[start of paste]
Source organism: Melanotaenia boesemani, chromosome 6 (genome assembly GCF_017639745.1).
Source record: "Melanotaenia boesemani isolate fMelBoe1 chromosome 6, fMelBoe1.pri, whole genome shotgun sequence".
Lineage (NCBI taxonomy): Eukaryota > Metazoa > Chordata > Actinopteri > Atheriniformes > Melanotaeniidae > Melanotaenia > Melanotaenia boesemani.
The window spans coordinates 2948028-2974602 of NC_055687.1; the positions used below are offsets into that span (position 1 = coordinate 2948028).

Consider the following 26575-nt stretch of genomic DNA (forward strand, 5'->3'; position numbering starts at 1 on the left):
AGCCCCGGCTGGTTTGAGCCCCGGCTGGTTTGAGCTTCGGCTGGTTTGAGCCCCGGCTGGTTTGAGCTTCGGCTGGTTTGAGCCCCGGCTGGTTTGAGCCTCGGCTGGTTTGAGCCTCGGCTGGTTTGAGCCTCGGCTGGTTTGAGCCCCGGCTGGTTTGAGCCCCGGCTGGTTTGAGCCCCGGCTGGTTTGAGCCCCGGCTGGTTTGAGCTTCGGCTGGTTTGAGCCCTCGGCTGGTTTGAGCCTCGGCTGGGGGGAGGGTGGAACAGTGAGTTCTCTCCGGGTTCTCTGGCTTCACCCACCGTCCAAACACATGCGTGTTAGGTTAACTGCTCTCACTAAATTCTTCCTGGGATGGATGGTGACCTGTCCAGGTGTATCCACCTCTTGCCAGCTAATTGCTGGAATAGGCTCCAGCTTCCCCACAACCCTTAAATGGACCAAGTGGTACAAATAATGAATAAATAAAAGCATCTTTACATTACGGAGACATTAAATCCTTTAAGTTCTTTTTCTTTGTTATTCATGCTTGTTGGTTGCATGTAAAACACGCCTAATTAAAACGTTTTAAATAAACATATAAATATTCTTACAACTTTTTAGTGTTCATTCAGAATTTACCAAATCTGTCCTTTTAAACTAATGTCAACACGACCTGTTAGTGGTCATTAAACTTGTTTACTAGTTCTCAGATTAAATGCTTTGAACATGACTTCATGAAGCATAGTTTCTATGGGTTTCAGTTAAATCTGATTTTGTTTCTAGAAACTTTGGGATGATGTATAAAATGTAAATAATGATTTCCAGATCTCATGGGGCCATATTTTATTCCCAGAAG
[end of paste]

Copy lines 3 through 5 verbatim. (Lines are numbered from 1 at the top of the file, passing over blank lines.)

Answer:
Lineage (NCBI taxonomy): Eukaryota > Metazoa > Chordata > Actinopteri > Atheriniformes > Melanotaeniidae > Melanotaenia > Melanotaenia boesemani.
The window spans coordinates 2948028-2974602 of NC_055687.1; the positions used below are offsets into that span (position 1 = coordinate 2948028).

Consider the following 26575-nt stretch of genomic DNA (forward strand, 5'->3'; position numbering starts at 1 on the left):